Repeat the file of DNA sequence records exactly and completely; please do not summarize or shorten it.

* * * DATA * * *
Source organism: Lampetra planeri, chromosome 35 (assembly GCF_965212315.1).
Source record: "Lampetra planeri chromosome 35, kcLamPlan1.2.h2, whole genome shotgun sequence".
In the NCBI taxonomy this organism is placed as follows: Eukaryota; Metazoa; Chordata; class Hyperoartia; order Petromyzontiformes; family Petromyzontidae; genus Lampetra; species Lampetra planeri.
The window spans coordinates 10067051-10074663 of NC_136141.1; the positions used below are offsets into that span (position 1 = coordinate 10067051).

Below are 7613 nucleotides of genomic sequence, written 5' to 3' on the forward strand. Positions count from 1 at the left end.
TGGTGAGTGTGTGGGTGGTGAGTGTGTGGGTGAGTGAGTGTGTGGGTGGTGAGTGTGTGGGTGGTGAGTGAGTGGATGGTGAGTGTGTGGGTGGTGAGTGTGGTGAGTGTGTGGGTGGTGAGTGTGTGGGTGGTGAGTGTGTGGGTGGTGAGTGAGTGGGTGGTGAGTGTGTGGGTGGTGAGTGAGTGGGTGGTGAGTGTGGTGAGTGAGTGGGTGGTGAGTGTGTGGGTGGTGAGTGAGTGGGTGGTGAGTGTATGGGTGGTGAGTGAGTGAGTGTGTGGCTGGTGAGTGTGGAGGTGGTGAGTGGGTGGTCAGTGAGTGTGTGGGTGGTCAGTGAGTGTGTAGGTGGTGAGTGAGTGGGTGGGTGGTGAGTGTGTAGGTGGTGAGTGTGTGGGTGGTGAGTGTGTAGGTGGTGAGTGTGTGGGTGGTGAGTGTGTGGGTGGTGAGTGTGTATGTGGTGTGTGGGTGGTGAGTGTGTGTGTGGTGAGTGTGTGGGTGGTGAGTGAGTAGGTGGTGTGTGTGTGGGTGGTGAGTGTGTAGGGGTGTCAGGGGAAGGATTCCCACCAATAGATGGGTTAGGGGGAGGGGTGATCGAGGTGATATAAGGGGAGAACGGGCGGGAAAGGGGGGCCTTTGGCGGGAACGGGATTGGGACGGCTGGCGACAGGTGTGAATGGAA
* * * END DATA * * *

Source organism: Lampetra planeri, chromosome 35 (assembly GCF_965212315.1).
Source record: "Lampetra planeri chromosome 35, kcLamPlan1.2.h2, whole genome shotgun sequence".
In the NCBI taxonomy this organism is placed as follows: Eukaryota; Metazoa; Chordata; class Hyperoartia; order Petromyzontiformes; family Petromyzontidae; genus Lampetra; species Lampetra planeri.
The window spans coordinates 10067051-10074663 of NC_136141.1; the positions used below are offsets into that span (position 1 = coordinate 10067051).

Below are 7613 nucleotides of genomic sequence, written 5' to 3' on the forward strand. Positions count from 1 at the left end.
TGGTGAGTGTGTGGGTGGTGAGTGTGTGGGTGAGTGAGTGTGTGGGTGGTGAGTGTGTGGGTGGTGAGTGAGTGGATGGTGAGTGTGTGGGTGGTGAGTGTGGTGAGTGTGTGGGTGGTGAGTGTGTGGGTGGTGAGTGTGTGGGTGGTGAGTGAGTGGGTGGTGAGTGTGTGGGTGGTGAGTGAGTGGGTGGTGAGTGTGGTGAGTGAGTGGGTGGTGAGTGTGTGGGTGGTGAGTGAGTGGGTGGTGAGTGTATGGGTGGTGAGTGAGTGAGTGTGTGGCTGGTGAGTGTGGAGGTGGTGAGTGGGTGGTCAGTGAGTGTGTGGGTGGTCAGTGAGTGTGTAGGTGGTGAGTGAGTGGGTGGGTGGTGAGTGTGTAGGTGGTGAGTGTGTGGGTGGTGAGTGTGTAGGTGGTGAGTGTGTGGGTGGTGAGTGTGTGGGTGGTGAGTGTGTATGTGGTGTGTGGGTGGTGAGTGTGTGTGTGGTGAGTGTGTGGGTGGTGAGTGAGTAGGTGGTGTGTGTGTGGGTGGTGAGTGTGTAGGGGTGTCAGGGGAAGGATTCCCACCAATAGATGGGTTAGGGGGAGGGGTGATCGAGGTGATATAAGGGGAGAACGGGCGGGAAAGGGGGGCCTTTGGCGGGAACGGGATTGGGACGGCTGGCGACAGGTGTGAATGGAA